Department Mourns Professor Margaret C. Morrison

Published: January 11, 2021

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On January 9, 2021, the world of philosophy, especially philosophy of science, lost one of its brightest lights with the passing of Professor Emerita Margaret (“Margie”) C. Morrison. Dr. Morrison, who had joined the Department of Philosophy at the University of Toronto (U of T) in 1989, succumbed to cancer after a protracted battle with the illness. The revered scholar leaves in her wake not only influential insights into the nature of scientific modelling in knowledge production, mathematical explanations in physics and biology, and the epistemic power of computer simulations but also a generous network of successful former students and mentees.

Margaret Morrison first dabbled in philosophy of science as an undergraduate research assistant in the Department of Biophysics at Dalhousie University. She then went on to pursue graduate and post-graduate degrees at the University of Western Ontario, earning her PhD in 1987. Before joining U of T, she taught at Stanford University and the University of Minnesota. In Toronto, she received tenure in 1992 and gained promotion to the rank of full professor in 1998.

Her long and illustrious career also took her elsewhere as a research fellow: the Wissenschaftskolleg zu Berlin, the Institute for Advanced Study at Durham, UK, and the Centre for the Philosophy of the Natural and Social Sciences at the London School of Economics, as well as, in 2015, to the Centre for Mathematical Philosophy at the Ludwig Maximilian University in Munich as a Humboldt Fellow. She retired from teaching in 2019.


In much of her early work, Morrison examined how we extract concrete information from abstract mathematical representations. Her Unifying Scientific Theories: Physical Concepts and Mathematical Structures (Cambridge University Press, 2000) provides a fully articulated account of the way in which mathematical structures contribute to the notion of unity in science. Developing an account of the role of mathematical modelling in unification, she showed that unification does not increase the explanatory power of a theory.

More recently, she focused on questions related to the epistemology of computer simulation, asking, for example, when, if ever, computer simulations can replace “material” experiments, and whether data from computer simulations can achieve the same epistemic status as measurements. She discussed much of this work in her book Reconstructing Reality: Models, Mathematics, and Simulations (Oxford University Press, 2015). As her colleague and friend of 30 years, University Professor Arthur Ripstein, remembers, Morrison delayed the publication of Reconstructing Reality to take into proper account the recent discovery of the famed Higgs boson particle by physicists at the Large Hadron Collider at CERN in Switzerland. “In addition to her rigour and originality, Margie stood apart as a scholar of unparalleled academic integrity,” he states. In the end, Morrison demonstrated the decisive role simulation played in the discovery of the elusive particle, significantly enhancing our understanding of the scientific process.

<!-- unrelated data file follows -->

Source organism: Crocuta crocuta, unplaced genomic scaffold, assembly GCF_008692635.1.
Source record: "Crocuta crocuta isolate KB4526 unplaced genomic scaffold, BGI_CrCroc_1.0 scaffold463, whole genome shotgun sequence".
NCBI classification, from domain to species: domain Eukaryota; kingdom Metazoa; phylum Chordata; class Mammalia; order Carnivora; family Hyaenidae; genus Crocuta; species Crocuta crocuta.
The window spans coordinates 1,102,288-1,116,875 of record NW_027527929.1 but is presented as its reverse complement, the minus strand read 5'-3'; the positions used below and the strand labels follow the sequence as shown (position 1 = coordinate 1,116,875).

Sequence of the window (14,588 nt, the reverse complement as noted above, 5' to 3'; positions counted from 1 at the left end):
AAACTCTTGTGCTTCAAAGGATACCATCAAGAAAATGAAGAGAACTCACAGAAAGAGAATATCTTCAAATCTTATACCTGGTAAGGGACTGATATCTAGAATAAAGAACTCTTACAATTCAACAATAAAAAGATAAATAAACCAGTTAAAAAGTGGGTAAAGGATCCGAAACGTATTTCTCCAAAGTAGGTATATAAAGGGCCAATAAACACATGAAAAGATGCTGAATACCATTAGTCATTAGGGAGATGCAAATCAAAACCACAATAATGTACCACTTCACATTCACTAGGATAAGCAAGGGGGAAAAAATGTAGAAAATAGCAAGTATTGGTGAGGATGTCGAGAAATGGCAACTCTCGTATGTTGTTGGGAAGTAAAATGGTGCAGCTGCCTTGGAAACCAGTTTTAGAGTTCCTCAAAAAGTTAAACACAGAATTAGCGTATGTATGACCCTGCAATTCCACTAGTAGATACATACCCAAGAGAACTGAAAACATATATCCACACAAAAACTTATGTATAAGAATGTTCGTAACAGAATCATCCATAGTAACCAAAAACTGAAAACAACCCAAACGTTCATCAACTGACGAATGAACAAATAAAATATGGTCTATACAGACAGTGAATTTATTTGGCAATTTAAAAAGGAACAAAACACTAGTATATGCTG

Practicing scientists are not always interested in the reflections of philosophers on their activities; Morrison’s work stands out in attracting the attention of leading physicists. In 2004 she was elected to the Leopoldina, the German National Academy of Sciences, and in 2015, to the Royal Society of Canada. She received a Guggenheim Fellowship in 2017 and was a member of the Académie Internationale de Philosophie des Sciences. Her many accolades also include several grants from the Social Sciences and Humanities Research Council of Canada, as well as fellowships from the British Academy, the Connaught Fund, and the Jackman Humanities Institute.


Yet colleagues and former students remember in Margie Morrison more than an incisive and innovative thinker who managed, as Professor Michael Miller puts it, “to display a masterful command of the relevant scientific details” that she then used “to establish general conclusions of deep philosophical interest.” She was also “kind, caring, and very funny, and everyone who knew her loved her,” writes Stephan Hartmann, professor of philosophy at Ludwig Maximilian University and co-director of the Munich Center for Mathematical Philosophy, while University Professor Cheryl Misak sums her up as a brilliant scholar “with deep reserves of warmth and limitless capacity for friendship.”

Morrison’s generosity of spirit particularly struck her many students. She was an immensely popular teacher of both philosophy of science and the history of modern philosophy, inspiring generations of students and mentoring younger scholars in her field with great dedication.

Kirstin Borgerson (Dalhousie) describes Morrison as an “endlessly supportive and deeply critical/evaluative” PhD supervisor with whom she could discuss both philosophy and bad sushi in her Trinity College office. Sorin Bangu (University of Bergen, Norway), encouraged by Morrison to explore the non-orthodox issues at the borders of philosophy, physics, and mathematics, admits he still struggles to emulate his teacher and friend’s generous commitment to her students. He calls her “a class act” whose “academic demeanour was always gracious and firm at the same time, with virtually no tolerance for nonsense.” Eran Tal (McGill) agrees, stating simply what so many who knew Morrison feel: “I will miss her kindness, strength, and humour immensely.” Her passing has truly, in the words of the poet Edna St. Vincent Millay, “left a hole in the world.”

The Department of Philosophy is planning a memorial service in celebration of Margie Morrison’s life at a later date.